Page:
(What I'm talking about is the subject of that last blog of mine - this whole idea of a composition evolving, the recorded artefact becoming the starting point for a new creation.)

So I decided to experiment, to find out how easy it is to chop and manipulate an existing recording in order to create something completely different. My string quartet is not finished, so I stole Rob Davidson's String Quartet - a live recording that had some really interesting room ambience in the mix, and some fun audience sounds (coughing, sneezing, etc).

Here's an excerpt from Rob's recording (the opening):

String Quartet - Rob Davdison (Opening/Example) by LeahExperiments


The following experiments/hack jobs were made purely by recycling bits of the above recording, with bits mostly taken from the first movement. In Logic, I used EQ, scissor, time-stretch, reverse, reverb & flex tools to completely mess it up.

Experiment 1:

Experiment 1 (recycling String Quartet by Rob Davidson) by LeahExperiments


Experiment 2:

Experiment 2 (recycling String Quartet by Rob Davidson) by LeahExperiments


I'm not sure if the results are good enough to play at the seminar, but I think they are interesting all the same. There are some peculiar dissonances that I wasn't expecting, which resulted from combining notes and chords taken from different places where tunings had slightly shifted in the performance. In some places this is pleasing, in others it definitely grates! When I took a short sample and stretched it a long way it produced a rustling guitar-like effect, which I thought was a happy accident. The limitations in my examples are clear with regard to melody/harmony/tonality - this was partly due to the fact that I chose to focus on a short section of the recording to plunder for samples, but mostly due to me being lazy and opting for drone-based harmony layers and glitchy rhythms.
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Evolution (and life after death) for my String Quartet


I’ve been working on this thing on and off for many months now - and I take heart in knowing that Maurice Ravel, whose Quartet in F major is an aspirational model for me with this project, himself took a long time too. Ariella commissioned it back in January 2009, I suspect they think I’ve forgotten about it completely.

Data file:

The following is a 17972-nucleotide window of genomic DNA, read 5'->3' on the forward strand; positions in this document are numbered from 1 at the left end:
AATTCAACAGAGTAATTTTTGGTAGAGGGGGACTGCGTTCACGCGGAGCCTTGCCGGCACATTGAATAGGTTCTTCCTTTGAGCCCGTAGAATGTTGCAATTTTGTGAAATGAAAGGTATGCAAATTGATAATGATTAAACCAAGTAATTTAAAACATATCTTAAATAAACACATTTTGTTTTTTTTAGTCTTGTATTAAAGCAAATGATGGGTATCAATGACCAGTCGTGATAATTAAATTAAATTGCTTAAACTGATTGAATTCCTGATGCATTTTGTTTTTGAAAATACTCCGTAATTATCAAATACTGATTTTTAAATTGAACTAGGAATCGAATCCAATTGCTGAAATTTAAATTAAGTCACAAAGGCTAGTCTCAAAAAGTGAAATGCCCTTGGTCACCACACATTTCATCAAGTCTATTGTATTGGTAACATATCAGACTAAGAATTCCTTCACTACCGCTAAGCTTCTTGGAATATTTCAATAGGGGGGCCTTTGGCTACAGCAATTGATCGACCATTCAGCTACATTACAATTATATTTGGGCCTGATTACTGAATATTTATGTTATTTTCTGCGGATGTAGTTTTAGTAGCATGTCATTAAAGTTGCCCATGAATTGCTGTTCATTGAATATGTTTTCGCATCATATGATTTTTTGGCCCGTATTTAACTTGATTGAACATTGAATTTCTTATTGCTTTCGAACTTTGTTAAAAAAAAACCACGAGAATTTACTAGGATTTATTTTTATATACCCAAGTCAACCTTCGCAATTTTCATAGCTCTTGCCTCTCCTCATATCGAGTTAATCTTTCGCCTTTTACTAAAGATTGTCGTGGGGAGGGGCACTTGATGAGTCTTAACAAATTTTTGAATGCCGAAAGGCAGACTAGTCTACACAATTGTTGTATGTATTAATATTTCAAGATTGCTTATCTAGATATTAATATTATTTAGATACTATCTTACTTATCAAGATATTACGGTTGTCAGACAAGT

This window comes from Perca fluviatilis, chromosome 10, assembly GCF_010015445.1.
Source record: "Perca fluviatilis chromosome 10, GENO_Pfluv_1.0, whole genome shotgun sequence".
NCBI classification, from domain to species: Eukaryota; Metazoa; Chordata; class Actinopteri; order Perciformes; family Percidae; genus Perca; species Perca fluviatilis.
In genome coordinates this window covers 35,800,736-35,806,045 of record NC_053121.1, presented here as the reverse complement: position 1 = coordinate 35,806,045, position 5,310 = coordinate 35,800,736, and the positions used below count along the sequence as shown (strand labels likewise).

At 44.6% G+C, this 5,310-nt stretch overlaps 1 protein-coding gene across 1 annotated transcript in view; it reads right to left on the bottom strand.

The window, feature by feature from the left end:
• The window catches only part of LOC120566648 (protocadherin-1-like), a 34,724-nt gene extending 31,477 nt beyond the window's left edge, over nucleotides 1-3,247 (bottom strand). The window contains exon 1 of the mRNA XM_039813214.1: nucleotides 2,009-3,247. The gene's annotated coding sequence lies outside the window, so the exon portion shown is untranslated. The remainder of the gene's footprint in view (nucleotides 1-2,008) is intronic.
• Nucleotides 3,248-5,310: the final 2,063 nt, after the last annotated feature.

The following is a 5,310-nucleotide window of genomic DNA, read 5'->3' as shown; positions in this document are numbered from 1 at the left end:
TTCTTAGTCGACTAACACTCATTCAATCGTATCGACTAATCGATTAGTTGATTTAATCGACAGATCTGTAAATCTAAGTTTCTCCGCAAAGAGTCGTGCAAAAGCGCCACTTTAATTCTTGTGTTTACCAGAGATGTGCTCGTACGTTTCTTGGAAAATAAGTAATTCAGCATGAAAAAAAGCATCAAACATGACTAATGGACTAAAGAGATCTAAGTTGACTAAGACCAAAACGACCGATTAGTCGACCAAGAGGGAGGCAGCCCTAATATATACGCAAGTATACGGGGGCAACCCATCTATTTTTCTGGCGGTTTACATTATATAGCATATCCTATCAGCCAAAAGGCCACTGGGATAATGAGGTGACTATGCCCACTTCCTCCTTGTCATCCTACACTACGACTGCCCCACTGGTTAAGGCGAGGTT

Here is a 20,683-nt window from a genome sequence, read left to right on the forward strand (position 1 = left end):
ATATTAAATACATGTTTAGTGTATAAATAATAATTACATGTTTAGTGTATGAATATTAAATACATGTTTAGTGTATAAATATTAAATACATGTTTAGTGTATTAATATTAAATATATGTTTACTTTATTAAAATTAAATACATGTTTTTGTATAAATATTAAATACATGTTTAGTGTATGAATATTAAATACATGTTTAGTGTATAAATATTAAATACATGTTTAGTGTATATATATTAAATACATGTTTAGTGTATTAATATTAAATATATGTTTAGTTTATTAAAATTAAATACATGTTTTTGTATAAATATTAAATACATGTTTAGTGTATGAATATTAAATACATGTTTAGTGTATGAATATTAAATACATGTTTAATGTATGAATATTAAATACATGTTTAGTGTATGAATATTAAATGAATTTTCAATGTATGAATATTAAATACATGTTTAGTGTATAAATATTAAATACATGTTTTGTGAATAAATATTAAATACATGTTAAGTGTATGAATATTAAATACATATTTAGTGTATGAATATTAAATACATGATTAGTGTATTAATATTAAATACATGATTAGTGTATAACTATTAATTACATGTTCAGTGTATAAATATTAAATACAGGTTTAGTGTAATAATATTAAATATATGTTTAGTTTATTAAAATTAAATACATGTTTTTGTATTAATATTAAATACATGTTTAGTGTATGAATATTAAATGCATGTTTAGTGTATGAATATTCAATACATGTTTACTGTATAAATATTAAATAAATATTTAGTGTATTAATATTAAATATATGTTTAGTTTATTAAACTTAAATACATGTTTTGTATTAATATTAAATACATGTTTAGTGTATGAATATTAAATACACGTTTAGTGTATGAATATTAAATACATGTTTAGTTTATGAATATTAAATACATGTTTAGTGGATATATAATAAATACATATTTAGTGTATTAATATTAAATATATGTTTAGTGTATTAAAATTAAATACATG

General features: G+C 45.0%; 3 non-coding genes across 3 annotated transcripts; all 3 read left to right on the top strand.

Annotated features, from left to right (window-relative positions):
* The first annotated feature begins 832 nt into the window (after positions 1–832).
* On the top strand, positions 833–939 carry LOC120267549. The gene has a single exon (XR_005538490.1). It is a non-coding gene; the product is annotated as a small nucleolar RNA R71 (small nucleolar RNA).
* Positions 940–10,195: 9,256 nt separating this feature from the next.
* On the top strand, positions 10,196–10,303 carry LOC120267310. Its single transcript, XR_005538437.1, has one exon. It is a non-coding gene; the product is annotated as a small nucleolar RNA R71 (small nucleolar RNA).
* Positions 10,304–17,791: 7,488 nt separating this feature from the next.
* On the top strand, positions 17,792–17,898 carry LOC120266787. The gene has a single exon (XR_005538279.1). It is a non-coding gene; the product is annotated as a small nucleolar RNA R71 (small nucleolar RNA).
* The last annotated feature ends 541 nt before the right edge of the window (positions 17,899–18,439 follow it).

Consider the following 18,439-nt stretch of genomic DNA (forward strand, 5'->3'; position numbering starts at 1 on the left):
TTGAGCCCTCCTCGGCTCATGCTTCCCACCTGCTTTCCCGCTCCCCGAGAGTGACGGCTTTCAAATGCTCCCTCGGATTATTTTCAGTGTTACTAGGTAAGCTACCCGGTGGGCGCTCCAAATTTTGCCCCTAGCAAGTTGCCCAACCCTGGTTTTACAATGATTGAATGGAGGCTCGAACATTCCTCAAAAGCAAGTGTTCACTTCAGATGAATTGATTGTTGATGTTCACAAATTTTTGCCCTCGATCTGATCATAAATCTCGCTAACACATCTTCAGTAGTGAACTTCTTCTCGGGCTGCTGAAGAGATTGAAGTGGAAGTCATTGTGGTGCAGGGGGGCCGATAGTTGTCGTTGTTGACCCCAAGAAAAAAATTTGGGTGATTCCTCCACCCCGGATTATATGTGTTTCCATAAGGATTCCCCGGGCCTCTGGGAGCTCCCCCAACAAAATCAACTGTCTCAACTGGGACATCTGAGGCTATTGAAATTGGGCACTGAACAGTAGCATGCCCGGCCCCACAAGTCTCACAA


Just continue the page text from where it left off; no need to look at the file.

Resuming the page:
The music is pretty much there, the hold up has been in the details - the attention to voice leading, the dynamics, the interior lines. After a spell of being all “Rah, time to get this bitch DONE and DUSTED”, throwing all my notes at the score with a 'that’ll do’ attitude, I’m now actually really enjoying giving it some careful attention. I think it deserves some, and I’m learning so much from the process. An hour spent inside the first movement getting a couple of cadences right, its fun .... not unlike sudoku.

Another aspect that I have been in two minds about has been the final format of the piece. Not wanting to shoehorn technology into it in a desperate bid to make the piece ‘modern’ or to fit in with my PhD research, but at the same time wanting to use the material for experimentation in some way without diminishing the musicality and appeal of the finished work. Then I hit on the solution - recycling! The score that becomes a performance that becomes a recording, and then a recording that becomes fodder for manipulation and restructuring (chopping, splicing, juxtaposing, sampling) that then becomes something completely new.

This kind of thing has been done before, and I’ve always been interested in seeking such recordings out - in some cases I’ve actually preferred the “remix” of the classical work to the original. I’m sure there are composers out there who are also producers who do this sort of thing, but I don’t have any such music in my collection (yet) - the stuff I have been listening to generally involves a composers work presented with ‘remixes’ by different people. Nonclassical do this all the time with their new music releases, often inviting popular DJ’s and pop-artists to tinker with the original recordings and then presenting them as B-side material. Sometimes these ring-ins have big names (Hot Chip, Thom Yorke, DJ Yoda), which no doubt helps in the effort to promote new alt.classical music to different audiences.